Is Reliance Jio Infocomm Ltd’s pricing strategy predatory and anti-competitive? Multiple agencies—Telecom Regulatory Authority of India (Trai), Telecom Disputes Settlement and Appellate Tribunal (TDSAT), the Competition Commission of India (CCI)—and even the Delhi high court are simultaneously seized of the matter. No one seems to be anywhere close to ruling on the issue, although Trai asked Jio last week to withdraw one of its offers which entailed complimentary services for three months.
Jio complied, but added that it would do so when it was “operationally feasible”. Its competitors alleged that in the two-three days it took to close the offer, the company and its agents continued to promote it. Those who managed to subscribe before this window closed, availed of the complimentary services. And when Reliance Jio launched new plans this week, competitors such as Bharti Airtel Ltd were quick to point out that the new plans weren’t very different from the one Trai had frowned upon.
In this backdrop, a moot question is if Trai is a competent authority to rule on Jio’s alleged predatory pricing; or, to put it bluntly, competent enough to handle the issue.
For perspective, Jio’s services were launched free of cost last September, with customers being allowed unlimited voice calls and data usage. Services remained free between January and March, with the difference being that data usage was capped at 1GB/day. The company said it would start charging customers from 1 April, but later changed its mind and said services between April and June would remain free for those who pay in advance for services in July.
This offer, called Summer Surprise, is what prompted Trai to finally act. But in what has been a terrible example of regulation, Trai hasn’t made its communication to Jio public. As such, we can only guess what reasons it gave for disapproving of the Summer Surprise offer.
Presumably, Trai has come to the conclusion that Jio must stop free/complimentary services and start charging customers. Jio’s new plans avoid the use of the terms free or complimentary. But if one were to use the tariffs it announced earlier this year as a yardstick, the new plan effectively offers three months’ services for the price of one. One way of looking at the Summer Surprise offer is that it offered four months’ services for the price of one.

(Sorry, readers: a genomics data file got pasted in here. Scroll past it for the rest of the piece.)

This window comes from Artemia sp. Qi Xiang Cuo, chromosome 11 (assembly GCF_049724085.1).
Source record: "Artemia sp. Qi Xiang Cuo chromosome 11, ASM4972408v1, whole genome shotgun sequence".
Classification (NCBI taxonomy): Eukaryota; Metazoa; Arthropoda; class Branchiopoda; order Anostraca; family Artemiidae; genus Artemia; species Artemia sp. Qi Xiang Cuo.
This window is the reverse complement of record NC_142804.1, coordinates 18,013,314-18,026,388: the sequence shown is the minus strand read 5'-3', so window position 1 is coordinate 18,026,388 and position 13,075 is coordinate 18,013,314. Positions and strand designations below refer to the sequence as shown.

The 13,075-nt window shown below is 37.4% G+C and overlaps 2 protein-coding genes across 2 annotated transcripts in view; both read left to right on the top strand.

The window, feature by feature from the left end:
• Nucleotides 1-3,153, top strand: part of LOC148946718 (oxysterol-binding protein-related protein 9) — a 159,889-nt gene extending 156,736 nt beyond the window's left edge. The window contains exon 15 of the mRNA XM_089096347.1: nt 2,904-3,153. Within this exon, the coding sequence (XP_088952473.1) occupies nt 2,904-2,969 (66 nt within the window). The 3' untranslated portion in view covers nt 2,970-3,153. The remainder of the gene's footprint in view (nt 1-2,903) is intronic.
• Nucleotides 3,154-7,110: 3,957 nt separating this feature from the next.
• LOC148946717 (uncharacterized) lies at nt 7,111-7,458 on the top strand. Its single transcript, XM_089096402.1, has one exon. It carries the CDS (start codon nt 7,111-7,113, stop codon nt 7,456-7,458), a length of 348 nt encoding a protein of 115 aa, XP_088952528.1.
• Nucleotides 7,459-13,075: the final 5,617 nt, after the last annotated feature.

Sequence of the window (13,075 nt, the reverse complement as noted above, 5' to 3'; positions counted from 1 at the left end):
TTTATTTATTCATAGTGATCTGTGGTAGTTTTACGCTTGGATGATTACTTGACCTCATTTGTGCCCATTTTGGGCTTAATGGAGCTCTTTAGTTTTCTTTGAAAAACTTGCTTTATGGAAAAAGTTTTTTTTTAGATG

This is the reason incumbents have been crying foul about the new plans, stating that it is essentially a similar plan “masquerading under a different name”. But, it can also be argued that the days of free offers are over and that Trai has been successful in getting Jio to start charging something for its services.
Whether the new charges of around Rs97 per month (net of service tax) are higher than the company’s variable cost, and are predatory, is a complex question. As pointed out in this newspaper earlier, this is a question best answered by CCI. Besides, with a sector regulator, there are typically concerns and/or allegations about regulatory capture, and a sector-neutral agency such as CCI is generally recognized as one that doesn’t have any such entrapments.
Having said that, the role of a sector regulator such as Trai cannot be underestimated. CCI typically takes two-three years to complete its investigations and hearings before finally passing an order. At best, its measures are remedial; although in some cases the damage in market structure may be too high to rectify.
A sector regulator can move much quicker and take preventive steps to ensure that a market’s structure isn’t damaged beyond repair. It has become amply evident, even to Trai itself, that its regulations are woefully inadequate to address issues related to anti-competitive behaviour.
While its laws state that pricing of telecom companies must be non-predatory, there are no clear definitions on what this entails. Neither is there clarity about other related issues such as what amounts to market dominance, and what the relevant market is when it comes to ruling on predatory pricing. For instance, Jio’s critics will argue that it has a dominant share in the market for mobile broadband services, while its supporters will say its share in overall mobile services is still small.
Earlier this year, Trai issued a consultation paper to help it frame regulations that address these questions. It may be a while before it arrives at a conclusion and frames new regulations. If Trai had been a more nimble regulator and framed regulations in advance, it would have been able to address the Jio situation far better.
Still, this is an important exercise, and Trai will do well to complete it sooner than later. Likewise, the example in the telecom market should be a wake-up call for other sector regulators who don’t have clearly defined rules on anti-competitive behaviour. In addition, Trai must also consult CCI while framing its new guidelines and while responding to charges of anti-competitive behaviour. Policy makers must realize such co-operation will be necessary for our regulators to respond reasonably as well as quickly enough to the threat of anti-competitive behaviour.
And last, but not the least, Trai should realize that a healthy dose of transparency will do wonders in gaining the trust of regulated entities and customers.